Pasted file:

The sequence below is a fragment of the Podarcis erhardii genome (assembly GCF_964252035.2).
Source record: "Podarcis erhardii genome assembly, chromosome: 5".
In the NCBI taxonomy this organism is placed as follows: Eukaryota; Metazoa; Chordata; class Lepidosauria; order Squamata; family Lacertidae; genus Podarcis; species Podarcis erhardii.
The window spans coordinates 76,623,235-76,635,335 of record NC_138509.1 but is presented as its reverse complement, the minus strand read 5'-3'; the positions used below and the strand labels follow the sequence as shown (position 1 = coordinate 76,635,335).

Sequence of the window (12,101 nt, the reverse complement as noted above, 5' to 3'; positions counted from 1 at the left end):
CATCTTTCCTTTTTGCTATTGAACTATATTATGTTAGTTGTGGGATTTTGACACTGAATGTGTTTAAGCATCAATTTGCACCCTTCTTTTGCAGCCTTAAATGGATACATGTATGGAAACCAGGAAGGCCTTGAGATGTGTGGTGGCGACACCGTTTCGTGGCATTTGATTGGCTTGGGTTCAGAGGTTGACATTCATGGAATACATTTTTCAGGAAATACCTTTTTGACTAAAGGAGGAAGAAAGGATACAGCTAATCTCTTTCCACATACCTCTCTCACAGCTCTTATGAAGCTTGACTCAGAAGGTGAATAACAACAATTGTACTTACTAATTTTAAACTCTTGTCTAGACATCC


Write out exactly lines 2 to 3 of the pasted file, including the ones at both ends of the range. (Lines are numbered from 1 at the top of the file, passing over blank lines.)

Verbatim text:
Source record: "Podarcis erhardii genome assembly, chromosome: 5".
In the NCBI taxonomy this organism is placed as follows: Eukaryota; Metazoa; Chordata; class Lepidosauria; order Squamata; family Lacertidae; genus Podarcis; species Podarcis erhardii.